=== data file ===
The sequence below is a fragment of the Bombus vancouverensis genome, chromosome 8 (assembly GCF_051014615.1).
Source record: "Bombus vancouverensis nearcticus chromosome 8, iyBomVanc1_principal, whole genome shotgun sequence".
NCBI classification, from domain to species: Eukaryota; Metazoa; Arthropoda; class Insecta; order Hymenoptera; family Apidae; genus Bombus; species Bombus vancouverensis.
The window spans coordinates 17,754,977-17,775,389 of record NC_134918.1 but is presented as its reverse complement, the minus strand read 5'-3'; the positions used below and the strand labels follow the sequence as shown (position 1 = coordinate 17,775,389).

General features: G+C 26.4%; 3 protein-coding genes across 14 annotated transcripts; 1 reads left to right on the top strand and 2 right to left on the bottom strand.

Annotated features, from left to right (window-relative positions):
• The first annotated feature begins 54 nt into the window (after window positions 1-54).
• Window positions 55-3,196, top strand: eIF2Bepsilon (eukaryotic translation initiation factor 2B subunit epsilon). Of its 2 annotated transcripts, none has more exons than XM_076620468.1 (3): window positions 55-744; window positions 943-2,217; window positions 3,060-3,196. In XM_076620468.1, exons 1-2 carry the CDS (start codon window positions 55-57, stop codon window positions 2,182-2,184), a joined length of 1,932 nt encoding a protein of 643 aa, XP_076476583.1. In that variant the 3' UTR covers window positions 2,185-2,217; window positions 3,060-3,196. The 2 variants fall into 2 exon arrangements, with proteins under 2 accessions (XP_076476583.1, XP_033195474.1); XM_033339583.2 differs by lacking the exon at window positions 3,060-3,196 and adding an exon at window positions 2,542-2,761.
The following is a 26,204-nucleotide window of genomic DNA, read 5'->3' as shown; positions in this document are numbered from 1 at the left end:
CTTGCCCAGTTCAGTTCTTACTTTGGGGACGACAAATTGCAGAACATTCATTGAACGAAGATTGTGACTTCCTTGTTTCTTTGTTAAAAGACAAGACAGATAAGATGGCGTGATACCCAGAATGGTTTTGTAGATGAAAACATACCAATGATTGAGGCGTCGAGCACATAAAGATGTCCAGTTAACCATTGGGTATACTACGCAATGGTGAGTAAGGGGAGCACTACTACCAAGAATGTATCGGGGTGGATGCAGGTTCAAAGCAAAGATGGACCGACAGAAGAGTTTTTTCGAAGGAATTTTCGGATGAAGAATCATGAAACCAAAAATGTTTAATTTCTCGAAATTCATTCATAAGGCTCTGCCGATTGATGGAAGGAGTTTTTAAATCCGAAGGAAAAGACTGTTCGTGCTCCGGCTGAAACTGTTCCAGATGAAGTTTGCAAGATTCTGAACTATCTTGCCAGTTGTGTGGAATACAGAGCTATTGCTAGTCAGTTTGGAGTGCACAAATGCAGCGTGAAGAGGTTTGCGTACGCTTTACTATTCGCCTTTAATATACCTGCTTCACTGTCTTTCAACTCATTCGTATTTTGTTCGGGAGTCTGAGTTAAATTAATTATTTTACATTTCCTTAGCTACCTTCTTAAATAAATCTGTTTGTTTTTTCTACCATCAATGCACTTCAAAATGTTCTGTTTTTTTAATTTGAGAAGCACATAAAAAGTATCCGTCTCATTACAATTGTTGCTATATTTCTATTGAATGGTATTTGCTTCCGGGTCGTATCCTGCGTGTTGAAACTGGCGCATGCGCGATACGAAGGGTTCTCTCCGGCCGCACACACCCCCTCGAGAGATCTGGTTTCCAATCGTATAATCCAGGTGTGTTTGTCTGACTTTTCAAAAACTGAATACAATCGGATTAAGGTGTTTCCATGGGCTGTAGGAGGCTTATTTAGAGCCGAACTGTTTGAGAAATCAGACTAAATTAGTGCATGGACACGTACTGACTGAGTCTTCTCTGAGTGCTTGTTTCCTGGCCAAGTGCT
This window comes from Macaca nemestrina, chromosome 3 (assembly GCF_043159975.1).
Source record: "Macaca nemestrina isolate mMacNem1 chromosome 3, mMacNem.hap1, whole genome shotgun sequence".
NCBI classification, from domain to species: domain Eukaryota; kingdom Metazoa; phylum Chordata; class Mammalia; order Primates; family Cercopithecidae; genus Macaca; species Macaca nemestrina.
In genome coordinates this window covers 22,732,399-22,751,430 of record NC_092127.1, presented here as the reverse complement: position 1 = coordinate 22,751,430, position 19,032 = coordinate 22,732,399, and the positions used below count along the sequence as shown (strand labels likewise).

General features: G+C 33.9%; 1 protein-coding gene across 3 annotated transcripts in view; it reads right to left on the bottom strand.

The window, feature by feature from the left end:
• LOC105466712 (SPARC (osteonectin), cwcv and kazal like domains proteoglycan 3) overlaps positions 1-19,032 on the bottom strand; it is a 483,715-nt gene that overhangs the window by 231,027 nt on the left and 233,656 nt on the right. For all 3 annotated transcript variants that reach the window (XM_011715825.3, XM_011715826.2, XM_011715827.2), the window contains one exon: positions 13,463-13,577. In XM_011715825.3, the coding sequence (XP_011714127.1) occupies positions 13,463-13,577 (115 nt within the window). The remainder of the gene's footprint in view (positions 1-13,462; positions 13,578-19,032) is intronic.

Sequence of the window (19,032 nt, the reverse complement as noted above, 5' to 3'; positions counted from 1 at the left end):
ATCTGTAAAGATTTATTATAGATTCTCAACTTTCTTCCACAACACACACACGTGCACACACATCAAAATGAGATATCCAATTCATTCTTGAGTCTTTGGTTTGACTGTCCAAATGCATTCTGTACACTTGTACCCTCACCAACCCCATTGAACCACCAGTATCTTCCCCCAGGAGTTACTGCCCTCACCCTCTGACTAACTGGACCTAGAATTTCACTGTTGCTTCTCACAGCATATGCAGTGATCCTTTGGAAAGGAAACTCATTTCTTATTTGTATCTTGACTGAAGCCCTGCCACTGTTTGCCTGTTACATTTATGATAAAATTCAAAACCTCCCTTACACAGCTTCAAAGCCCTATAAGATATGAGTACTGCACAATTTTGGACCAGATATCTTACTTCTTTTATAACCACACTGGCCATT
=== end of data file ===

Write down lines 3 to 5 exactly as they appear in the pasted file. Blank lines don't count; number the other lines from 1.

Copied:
NCBI classification, from domain to species: Eukaryota; Metazoa; Arthropoda; class Insecta; order Hymenoptera; family Apidae; genus Bombus; species Bombus vancouverensis.
The window spans coordinates 17,754,977-17,775,389 of record NC_134918.1 but is presented as its reverse complement, the minus strand read 5'-3'; the positions used below and the strand labels follow the sequence as shown (position 1 = coordinate 17,775,389).

General features: G+C 26.4%; 3 protein-coding genes across 14 annotated transcripts; 1 reads left to right on the top strand and 2 right to left on the bottom strand.